NEW YORK - Both Mayor Bill de Blasio and Gov. Andrew Cuomo said that by Thursday New York City and New York state will be ready to administer Pfizer COVID-19 vaccines to children between the ages of 12 and 15 after the CDC gives the go-ahead for this age group.
"Then we'll change the protocols for all the vaccine sites," Cuomo said.
And as you might expect, parents are split on how they feel about it.
"I think we don't know enough yet to test it on our kids," one parent told FOX 5 NY.
"The kids, I think they should not be given this type of treatment," another said.
And a third parent told us, "It's the only way to eradicate the virus."
"The data compared the safety, the immune response, and the effectiveness of the vaccine in those 12- to 15-year-olds mirrored that in 16- through 25-year-olds," Dr. Hank Bernstein of Hofstra University's Zucker School of Medicine said. "So there really is no concern from a scientific perspective."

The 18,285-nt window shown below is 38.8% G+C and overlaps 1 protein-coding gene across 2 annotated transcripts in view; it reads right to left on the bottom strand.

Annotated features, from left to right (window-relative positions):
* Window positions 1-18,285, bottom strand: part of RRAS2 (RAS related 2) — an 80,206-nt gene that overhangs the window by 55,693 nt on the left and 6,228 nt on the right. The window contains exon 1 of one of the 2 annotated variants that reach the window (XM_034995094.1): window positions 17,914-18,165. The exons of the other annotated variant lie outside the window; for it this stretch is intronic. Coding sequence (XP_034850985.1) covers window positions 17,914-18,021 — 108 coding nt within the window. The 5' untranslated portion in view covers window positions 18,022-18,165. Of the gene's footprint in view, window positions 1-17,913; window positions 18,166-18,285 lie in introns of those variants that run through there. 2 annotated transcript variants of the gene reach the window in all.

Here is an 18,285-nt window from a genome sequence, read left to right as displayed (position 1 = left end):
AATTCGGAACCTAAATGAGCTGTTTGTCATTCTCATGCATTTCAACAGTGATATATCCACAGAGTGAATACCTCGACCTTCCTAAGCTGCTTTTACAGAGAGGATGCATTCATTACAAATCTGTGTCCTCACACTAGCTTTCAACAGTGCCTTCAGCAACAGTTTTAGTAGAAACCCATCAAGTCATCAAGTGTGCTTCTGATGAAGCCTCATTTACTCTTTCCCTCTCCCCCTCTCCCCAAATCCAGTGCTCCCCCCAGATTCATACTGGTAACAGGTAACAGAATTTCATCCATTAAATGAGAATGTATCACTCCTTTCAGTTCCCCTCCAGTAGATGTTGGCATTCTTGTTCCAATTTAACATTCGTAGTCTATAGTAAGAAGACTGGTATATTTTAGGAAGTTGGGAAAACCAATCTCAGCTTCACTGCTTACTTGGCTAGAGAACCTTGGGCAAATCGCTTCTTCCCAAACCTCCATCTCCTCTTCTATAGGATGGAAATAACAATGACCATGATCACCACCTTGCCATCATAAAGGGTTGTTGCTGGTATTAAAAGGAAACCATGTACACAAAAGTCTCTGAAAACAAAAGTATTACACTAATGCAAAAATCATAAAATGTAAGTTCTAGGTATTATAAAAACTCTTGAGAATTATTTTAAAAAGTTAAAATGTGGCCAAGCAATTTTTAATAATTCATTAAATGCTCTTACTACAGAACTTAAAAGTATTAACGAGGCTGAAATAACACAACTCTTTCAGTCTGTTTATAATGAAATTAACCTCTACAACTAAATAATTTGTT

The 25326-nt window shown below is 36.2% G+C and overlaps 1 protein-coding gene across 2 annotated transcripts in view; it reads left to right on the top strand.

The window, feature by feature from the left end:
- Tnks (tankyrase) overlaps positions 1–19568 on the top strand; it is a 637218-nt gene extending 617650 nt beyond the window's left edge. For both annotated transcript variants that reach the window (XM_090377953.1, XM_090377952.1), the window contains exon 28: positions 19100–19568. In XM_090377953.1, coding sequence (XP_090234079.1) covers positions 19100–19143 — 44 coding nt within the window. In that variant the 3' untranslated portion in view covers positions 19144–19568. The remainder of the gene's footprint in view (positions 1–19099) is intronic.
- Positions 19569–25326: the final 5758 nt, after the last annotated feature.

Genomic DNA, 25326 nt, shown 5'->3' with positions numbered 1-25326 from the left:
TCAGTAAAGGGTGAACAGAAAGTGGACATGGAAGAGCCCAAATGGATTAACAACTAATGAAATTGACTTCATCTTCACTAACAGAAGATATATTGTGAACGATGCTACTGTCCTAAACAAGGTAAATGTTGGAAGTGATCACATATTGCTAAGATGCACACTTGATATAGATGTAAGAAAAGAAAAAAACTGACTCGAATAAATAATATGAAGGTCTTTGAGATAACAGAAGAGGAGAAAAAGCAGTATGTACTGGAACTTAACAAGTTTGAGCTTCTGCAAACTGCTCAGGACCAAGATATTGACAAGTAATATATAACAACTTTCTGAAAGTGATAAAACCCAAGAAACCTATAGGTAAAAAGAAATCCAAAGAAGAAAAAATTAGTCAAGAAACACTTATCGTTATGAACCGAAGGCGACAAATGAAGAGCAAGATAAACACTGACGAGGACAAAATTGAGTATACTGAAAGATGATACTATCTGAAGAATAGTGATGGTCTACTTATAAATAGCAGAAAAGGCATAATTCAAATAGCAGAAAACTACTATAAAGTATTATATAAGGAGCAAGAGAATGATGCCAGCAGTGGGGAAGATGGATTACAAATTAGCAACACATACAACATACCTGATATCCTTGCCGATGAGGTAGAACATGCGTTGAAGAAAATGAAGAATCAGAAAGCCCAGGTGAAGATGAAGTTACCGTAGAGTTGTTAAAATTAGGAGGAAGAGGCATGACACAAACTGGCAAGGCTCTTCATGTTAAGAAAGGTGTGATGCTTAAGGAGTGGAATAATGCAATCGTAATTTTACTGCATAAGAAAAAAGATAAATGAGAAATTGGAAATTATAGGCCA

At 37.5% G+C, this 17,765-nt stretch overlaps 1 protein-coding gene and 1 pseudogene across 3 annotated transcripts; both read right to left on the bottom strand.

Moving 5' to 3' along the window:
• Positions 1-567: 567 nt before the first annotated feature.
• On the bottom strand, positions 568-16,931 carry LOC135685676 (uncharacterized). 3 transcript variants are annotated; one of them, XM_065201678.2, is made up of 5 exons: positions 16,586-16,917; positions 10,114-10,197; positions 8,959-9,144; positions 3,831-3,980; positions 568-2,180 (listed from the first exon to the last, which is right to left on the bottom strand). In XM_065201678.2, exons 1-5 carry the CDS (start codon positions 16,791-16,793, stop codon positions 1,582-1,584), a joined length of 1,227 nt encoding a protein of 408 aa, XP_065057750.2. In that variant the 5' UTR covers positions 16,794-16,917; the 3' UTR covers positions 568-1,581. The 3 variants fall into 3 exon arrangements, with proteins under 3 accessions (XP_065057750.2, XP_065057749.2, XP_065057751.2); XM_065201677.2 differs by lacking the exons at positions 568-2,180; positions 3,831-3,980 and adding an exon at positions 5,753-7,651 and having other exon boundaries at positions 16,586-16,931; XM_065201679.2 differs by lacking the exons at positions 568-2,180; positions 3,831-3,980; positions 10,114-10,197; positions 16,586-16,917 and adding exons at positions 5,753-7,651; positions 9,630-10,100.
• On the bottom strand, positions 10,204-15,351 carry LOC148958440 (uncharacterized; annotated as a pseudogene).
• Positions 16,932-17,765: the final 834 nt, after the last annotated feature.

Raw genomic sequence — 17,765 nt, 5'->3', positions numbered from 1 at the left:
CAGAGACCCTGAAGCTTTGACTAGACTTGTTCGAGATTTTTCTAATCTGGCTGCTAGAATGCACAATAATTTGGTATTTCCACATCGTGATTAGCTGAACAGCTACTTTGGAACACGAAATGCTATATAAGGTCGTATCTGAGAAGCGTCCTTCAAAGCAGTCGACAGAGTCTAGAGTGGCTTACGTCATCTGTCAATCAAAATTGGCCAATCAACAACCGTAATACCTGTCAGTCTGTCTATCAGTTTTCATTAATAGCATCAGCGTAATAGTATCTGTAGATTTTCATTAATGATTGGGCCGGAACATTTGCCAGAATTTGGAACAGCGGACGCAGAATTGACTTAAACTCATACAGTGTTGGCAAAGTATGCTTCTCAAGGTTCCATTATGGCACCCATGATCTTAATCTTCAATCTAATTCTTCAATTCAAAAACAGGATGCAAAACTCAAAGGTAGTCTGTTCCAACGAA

New Jersey Gov. Phil Murphy and Connecticut Gov. Ned Lamont say they will start giving the Pfizer vaccines once the CDC panel gives the green light.
De Blasio said the city will not require vaccinations for students and teachers in September.
"We just don't think it's the right way to go at this moment," the mayor said.
Cuomo said the state cannot mandate any of the COVID vaccines yet because they have been authorized for emergency use. However, if the vaccines receive full federal approval in the future, New Yorkers could be looking at vaccine mandates.
"If there was a federal approval it is going to be a legitimate topic of discussion, I can tell you that," Cuomo said.